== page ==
“Flaky and confusing” is a description that you might use in the context of a mystery pasty; just what lies within the puffed folds of this crafty Cornish conveyance of crammed caloric consumables?
Well I might, at least…
It is not a description that should be applied to something as impactful as government policy, and yet ‘flaky and confusing’ is what Gill Brown – who manages the Secretariat to the All Party Parliamentary Group on Gypsy Roma Travellers – has said of the amended Planning Policy for Traveller Sites (PPTS), which now means planning authorities must “use a robust evidence base” to make decisions on who is a Traveller, i.e. in order to be classed as Travellers, people have to convince their local authority that they live a ‘nomadic lifestyle’.
Helpfully – which is to say not in the slightest bit helpfully at all – the DCLG has said that each local authority must decide for itself what this means.
It’s a curious thing that you may be classed as a Traveller in one city, but after travelling to a different city may not be considered a Traveller, but this government have already shown a reluctance to commit to clear definitions – (in)famously, social tenants are subject to the bedroom tax without the government defining what a bedroom is, another decision left to each local authority in what, at delusional best, might be seen as light-touch deregulation in practice and, more accurately, described as passing the buck…which is the opposite of giving one.
Incidentally, ‘buck’ is a fascinating word. It is used to describe males of many animal species, from antelope to kangaroos. It can refer to a high-spirited young man, colloquial currency, motion (both arching and jolting), stubborn opposition, a leather-covered frame used for gymnastic vaulting, a poker counter, and the lowest rank of a specified military category (e.g. a buck private). Sadly, thanks to the government’s reluctance to take responsibility, there are probably just as many definitions for what constitutes a bedroom among local authorities.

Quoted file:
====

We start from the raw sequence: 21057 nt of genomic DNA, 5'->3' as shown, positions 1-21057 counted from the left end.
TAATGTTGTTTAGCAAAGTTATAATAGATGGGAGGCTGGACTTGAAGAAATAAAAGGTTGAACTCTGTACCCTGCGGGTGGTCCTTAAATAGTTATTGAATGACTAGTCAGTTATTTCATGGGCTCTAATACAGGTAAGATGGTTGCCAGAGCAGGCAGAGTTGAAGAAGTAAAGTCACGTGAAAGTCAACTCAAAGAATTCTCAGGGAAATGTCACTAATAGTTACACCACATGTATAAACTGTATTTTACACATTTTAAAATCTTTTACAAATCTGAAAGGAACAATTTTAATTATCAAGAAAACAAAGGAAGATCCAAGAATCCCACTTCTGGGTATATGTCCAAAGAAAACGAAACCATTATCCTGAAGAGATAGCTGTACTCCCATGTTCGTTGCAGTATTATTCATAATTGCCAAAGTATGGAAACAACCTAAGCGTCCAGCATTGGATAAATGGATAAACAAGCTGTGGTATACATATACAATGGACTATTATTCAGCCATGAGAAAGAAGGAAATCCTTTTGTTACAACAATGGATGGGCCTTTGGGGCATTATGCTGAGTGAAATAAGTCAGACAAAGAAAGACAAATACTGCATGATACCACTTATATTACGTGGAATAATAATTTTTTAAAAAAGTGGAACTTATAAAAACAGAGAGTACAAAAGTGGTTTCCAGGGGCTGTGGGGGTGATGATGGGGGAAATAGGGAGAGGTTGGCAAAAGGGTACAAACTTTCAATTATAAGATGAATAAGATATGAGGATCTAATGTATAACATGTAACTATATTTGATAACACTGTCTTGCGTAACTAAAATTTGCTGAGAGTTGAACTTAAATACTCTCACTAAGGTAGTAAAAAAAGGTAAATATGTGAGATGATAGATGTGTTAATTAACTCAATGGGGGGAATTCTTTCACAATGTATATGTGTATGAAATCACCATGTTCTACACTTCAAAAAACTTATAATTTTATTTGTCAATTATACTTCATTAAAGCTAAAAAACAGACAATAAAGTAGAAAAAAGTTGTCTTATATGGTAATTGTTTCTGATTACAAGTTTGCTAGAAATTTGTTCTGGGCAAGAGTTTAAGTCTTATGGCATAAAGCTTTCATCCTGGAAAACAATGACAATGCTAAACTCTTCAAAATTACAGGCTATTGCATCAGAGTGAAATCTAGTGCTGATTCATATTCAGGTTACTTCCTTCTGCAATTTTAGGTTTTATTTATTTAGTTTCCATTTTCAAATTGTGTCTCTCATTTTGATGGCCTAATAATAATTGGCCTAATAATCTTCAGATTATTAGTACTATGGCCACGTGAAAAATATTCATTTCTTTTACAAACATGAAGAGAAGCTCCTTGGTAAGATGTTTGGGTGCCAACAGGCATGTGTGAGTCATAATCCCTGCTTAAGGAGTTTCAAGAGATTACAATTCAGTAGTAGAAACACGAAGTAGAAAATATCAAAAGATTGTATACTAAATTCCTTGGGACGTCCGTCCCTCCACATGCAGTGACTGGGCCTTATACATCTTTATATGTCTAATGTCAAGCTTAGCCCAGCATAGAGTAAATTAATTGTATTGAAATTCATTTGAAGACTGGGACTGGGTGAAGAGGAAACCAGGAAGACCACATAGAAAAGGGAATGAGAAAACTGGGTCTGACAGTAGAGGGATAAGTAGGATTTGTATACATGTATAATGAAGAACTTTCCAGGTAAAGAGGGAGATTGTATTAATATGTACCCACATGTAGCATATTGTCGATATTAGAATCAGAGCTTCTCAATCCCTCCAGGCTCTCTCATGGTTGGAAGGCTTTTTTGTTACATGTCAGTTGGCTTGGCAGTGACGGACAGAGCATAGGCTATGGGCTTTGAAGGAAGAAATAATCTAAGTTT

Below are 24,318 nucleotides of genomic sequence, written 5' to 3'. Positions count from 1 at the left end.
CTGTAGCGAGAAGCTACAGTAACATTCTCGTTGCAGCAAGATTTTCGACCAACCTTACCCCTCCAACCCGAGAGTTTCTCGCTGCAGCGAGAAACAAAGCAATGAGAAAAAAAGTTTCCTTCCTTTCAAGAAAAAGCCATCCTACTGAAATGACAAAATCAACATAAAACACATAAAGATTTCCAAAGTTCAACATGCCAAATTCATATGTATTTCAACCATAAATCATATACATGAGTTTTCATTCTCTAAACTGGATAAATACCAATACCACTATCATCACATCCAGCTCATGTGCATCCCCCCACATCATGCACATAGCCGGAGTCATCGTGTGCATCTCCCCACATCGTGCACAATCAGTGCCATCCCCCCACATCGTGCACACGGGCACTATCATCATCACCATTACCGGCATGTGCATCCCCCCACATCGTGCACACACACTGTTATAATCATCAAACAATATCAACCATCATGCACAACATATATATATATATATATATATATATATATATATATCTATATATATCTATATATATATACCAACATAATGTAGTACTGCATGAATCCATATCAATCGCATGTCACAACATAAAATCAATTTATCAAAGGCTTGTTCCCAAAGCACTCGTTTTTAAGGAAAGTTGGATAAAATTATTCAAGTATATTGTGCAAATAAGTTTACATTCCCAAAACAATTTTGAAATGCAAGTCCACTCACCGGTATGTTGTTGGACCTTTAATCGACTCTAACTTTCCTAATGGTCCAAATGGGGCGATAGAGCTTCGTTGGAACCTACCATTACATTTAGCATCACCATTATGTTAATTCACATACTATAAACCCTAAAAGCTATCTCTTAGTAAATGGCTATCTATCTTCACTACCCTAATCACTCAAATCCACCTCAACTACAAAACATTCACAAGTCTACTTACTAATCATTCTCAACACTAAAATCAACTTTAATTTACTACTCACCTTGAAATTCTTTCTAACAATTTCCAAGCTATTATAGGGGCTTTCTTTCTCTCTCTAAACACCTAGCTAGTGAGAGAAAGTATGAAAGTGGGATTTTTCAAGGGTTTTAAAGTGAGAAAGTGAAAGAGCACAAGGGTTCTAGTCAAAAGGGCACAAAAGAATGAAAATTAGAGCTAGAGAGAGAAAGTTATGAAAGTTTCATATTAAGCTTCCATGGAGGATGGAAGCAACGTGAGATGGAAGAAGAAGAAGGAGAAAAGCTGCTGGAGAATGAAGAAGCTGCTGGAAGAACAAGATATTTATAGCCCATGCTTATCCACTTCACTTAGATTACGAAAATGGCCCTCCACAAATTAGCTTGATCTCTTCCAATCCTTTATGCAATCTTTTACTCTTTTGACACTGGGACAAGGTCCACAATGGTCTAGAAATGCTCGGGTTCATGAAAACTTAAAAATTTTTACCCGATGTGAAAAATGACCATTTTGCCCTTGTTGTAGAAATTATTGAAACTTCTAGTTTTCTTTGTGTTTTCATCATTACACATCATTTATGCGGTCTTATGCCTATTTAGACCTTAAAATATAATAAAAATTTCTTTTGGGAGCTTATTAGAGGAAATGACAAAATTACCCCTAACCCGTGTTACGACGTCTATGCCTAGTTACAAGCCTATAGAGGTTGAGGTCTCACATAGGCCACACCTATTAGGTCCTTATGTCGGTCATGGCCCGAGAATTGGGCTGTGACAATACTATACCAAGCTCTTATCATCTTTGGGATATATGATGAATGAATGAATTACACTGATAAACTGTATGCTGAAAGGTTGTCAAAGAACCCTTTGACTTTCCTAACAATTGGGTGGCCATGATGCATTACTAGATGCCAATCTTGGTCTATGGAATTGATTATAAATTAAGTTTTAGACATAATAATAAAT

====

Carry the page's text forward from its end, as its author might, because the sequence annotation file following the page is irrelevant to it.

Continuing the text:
Of course, there is also a danger of over-defining things. For example, The Times recently reported that newly-elected Labour leader Jeremy Corbyn usually rides a “Chairman Mao-style bicycle”…or as the rest of us would call it: a bicycle.
And then there are those things which exist in a state of definitive uncertainty (which is a gloriously layered and contradictory pairing.) Further to comments from David Cameron that housing associations were “part of the public sector”, the Office of National Statistics has started a review of whether housing associations should be reclassified as public bodies, a definition that could see the £60bn of (currently) private housing association borrowing added to the national balance sheet.
Sixty billion pounds of additional public debt! A small price for the Conservatives to subject housing associations to their planned extension of the right-to-buy, perhaps?
At least the government’s definition of ‘affordable’ housing (up to 80% market rent) wouldn’t be confused with genuinely affordable social housing; after right-to-buy sales – and the forced sale of high-value council homes to fund the policy’s extension – there’ll hardly be any social housing left.
Government leaves it to councils to define ‘Traveller’, Inside Housing, Online: http://www.insidehousing.co.uk/policy/government-leaves-it-to-councils-to-define-traveller/7011609.article?adfesuccess=1, Available: September 2015
Marr is snubbed for a day at church, The Times, Online: http://www.thetimes.co.uk/tto/news/politics/article4556099.ece, Available: September 2015
ONS housing association status review underway, Inside Housing, Online: http://www.insidehousing.co.uk/business/finance/funding/ons-housing-association-status-review-underway/7011797.article, Available: September 2015
Art (ahem…) copyright of Neil Jackson, 21/09/2015